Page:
Bryson DeChambeau’s run of dominance, it seems, is just beginning

bryson dechambeau

Bryson DeChambeau might lift a few more trophies before his season is over.

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While Bryson DeChambeau was dangerous entering the week, it feels official now. He’s won the Rocket Mortgage Classic. 

The 26-year-old’s pursuit of extreme distance paid off in victory at Detroit Golf Club, and so well that it’s easy to imagine him neutering similar courses that we see all across the PGA Tour. Courses that test his peers at a significantly higher level than they currently test him. Detroit GC, with trees and rough being its best defense, simply laid down to Bryson’s 350-yard drives. There were 19 of them.

That DeChambeau was below average approaching the green — an anomaly in victory on the Tour — simply didn’t matter. Distance, distance and more distance trumped all. Then the putter topped it off. DeChambeau finished the week first in strokes gained: off the tee and strokes gained: putting. This is his new template: Hit it a mile, use that distance to hit more lofted clubs, hold more greens as a result and if the putter is great, you will very likely win.

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What might be most scary is that DeChambeau has seemingly raised his floor. This is what the best players do during their peaks. They keep their bad rounds from losing to par. With what he described as his ‘B’ game on Friday, DeChambeau shot 67. On Sunday, despite airmailing multiple greens with wedges in hand, he still signed for a 65. His template creates enough advantages across the course that the par 72 he’s playing is truly a par 70. For the rest of the Tour — players like Troy Merritt, who was perilously out-driven Sunday — it must be concerning.

As we move forward, holding all things current, there is more Bryson dominance to come. Particular courses will be susceptible to his rash in the same way Detroit Golf Club was and is. It’s not long, its par 5s are all reachable, and its fairways were firm enough that drives routinely rolled out beyond 340 yards. At Detroit GC, there isn’t enough trouble in most of Bryson’s landing zones — for which he playfully mocked designer Donald Ross earlier this week — and there isn’t enough trouble elsewhere. Poor drives, like the one he hit on 17 Sunday, into the rough should theoretically make life difficult for him. But from 231 yards, he grabbed his 8-iron and launched it. He’d end up pin-high with an easy two-putt birdie. Some courses just can’t punch back.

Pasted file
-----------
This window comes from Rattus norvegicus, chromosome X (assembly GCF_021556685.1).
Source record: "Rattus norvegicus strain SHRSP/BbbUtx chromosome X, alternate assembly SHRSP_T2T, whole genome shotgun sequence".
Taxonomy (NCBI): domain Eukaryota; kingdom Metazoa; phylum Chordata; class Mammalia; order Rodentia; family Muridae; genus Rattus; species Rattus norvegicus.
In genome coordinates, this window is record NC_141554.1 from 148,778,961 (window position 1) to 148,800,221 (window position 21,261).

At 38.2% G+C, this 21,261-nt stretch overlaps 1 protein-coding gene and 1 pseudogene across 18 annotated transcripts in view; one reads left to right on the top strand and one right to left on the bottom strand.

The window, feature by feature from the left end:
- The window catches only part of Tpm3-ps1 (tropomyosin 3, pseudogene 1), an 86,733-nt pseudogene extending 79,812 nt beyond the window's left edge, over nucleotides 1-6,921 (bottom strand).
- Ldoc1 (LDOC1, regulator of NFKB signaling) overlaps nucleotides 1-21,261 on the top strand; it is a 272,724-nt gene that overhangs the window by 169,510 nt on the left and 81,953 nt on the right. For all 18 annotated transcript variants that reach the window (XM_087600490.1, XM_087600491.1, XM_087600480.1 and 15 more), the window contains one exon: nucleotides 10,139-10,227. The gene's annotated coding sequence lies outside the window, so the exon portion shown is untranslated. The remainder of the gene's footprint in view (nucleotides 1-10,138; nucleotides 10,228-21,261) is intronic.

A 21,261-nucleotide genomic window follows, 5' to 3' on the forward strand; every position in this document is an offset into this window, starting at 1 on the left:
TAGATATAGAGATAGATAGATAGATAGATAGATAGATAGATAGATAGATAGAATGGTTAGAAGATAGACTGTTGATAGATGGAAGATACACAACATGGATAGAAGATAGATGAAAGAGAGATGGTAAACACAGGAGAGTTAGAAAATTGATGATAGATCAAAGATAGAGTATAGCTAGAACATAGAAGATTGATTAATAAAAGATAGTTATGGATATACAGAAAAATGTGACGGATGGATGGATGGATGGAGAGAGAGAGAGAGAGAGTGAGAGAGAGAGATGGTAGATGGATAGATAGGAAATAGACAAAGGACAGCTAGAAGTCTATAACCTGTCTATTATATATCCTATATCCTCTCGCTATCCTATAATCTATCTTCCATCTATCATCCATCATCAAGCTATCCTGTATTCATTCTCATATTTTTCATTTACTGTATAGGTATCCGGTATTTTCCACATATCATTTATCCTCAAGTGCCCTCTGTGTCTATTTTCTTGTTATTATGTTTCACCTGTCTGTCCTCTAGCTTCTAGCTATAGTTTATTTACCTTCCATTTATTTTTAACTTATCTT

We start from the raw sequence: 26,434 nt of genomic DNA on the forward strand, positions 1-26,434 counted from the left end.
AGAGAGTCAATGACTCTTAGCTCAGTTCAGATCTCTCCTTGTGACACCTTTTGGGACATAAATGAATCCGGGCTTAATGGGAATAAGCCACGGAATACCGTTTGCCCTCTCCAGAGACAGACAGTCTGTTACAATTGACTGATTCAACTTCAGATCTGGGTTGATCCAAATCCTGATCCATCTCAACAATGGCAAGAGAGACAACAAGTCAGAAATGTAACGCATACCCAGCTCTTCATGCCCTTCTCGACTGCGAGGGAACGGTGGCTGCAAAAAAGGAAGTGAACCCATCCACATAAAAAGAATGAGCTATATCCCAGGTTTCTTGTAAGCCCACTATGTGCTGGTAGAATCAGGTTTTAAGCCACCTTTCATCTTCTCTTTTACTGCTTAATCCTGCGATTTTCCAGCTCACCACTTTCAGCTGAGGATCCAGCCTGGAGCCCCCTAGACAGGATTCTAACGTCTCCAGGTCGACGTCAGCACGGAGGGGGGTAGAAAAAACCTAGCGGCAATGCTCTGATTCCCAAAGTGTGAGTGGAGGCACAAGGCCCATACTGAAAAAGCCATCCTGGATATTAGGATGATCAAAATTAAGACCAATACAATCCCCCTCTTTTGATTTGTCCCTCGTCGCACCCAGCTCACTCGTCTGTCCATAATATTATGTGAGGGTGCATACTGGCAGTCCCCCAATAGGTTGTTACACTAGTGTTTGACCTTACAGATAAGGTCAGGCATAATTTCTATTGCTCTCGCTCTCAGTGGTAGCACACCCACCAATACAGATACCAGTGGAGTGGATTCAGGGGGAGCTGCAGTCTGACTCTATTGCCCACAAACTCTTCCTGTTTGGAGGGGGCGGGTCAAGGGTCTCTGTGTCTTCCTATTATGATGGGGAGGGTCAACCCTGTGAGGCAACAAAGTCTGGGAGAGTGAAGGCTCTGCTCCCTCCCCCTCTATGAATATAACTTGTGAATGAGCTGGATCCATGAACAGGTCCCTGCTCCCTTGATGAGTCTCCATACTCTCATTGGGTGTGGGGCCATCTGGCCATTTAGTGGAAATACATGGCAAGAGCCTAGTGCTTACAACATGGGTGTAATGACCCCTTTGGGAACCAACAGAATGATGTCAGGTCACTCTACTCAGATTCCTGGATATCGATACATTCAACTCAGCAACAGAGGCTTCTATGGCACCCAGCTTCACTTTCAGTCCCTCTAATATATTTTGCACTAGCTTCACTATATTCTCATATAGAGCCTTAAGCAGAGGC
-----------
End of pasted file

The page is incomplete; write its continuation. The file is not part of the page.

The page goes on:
What could this remind you of? On driving statistics alone, DeChambeau’s advantage over most of the field was akin to Tiger Woods’ distance advantage at the 1997 Masters. Woods was the longest player in the field by 23 yards that week, and pretty much perfect for the final 63 holes. DeChambeau was 24 yards longer than the next longest player this week (Matthew Wolff) and putted about as well as he reasonably could. The template is hard to ignore.

Would it succeed at the British Open? Maybe not. But all across the parkland Tour stops of America — Columbus, Ohio, Minneapolis, Memphis, etc. — most of Bryson’s advantages will go just as far as they did this week in Detroit. DeChambeau will take a break next week and return at the Memorial Tournament, where he won two years ago. On the horizon rests the PGA Championship, just four weeks away. Though TPC Harding Park will have shrunk its fairways and bolstered its rough, if he drives it well there, he will find contention at a major for the first time in his career. In the meantime, we will hash it out, praise DeChambeau and question him at the same time. We’ll ask: is it sustainable? A favorable lineup of courses and a clean bill of health make the answer seem obvious.

Sean Zak Editor

Zak is a writer at GOLF Magazine and just finished a book about the summer he spent in St. Andrews.